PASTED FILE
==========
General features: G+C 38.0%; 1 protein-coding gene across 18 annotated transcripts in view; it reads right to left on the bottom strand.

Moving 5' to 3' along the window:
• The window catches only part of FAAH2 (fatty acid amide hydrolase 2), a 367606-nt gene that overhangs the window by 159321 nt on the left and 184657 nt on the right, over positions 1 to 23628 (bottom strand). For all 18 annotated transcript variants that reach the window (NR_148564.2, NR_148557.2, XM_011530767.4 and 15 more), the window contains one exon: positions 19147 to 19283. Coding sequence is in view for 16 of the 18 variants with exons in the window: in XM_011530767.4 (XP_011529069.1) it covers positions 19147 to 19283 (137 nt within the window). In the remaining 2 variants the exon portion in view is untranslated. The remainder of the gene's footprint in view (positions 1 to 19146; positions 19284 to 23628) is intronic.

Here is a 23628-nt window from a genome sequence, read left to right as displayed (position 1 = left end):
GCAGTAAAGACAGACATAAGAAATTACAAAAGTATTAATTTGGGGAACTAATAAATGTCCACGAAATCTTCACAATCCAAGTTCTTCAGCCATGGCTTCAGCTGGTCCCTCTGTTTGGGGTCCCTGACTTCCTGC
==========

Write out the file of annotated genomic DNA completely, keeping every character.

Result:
General features: G+C 38.0%; 1 protein-coding gene across 18 annotated transcripts in view; it reads right to left on the bottom strand.

Moving 5' to 3' along the window:
• The window catches only part of FAAH2 (fatty acid amide hydrolase 2), a 367606-nt gene that overhangs the window by 159321 nt on the left and 184657 nt on the right, over positions 1 to 23628 (bottom strand). For all 18 annotated transcript variants that reach the window (NR_148564.2, NR_148557.2, XM_011530767.4 and 15 more), the window contains one exon: positions 19147 to 19283. Coding sequence is in view for 16 of the 18 variants with exons in the window: in XM_011530767.4 (XP_011529069.1) it covers positions 19147 to 19283 (137 nt within the window). In the remaining 2 variants the exon portion in view is untranslated. The remainder of the gene's footprint in view (positions 1 to 19146; positions 19284 to 23628) is intronic.

Here is a 23628-nt window from a genome sequence, read left to right as displayed (position 1 = left end):
GCAGTAAAGACAGACATAAGAAATTACAAAAGTATTAATTTGGGGAACTAATAAATGTCCACGAAATCTTCACAATCCAAGTTCTTCAGCCATGGCTTCAGCTGGTCCCTCTGTTTGGGGTCCCTGACTTCCTGC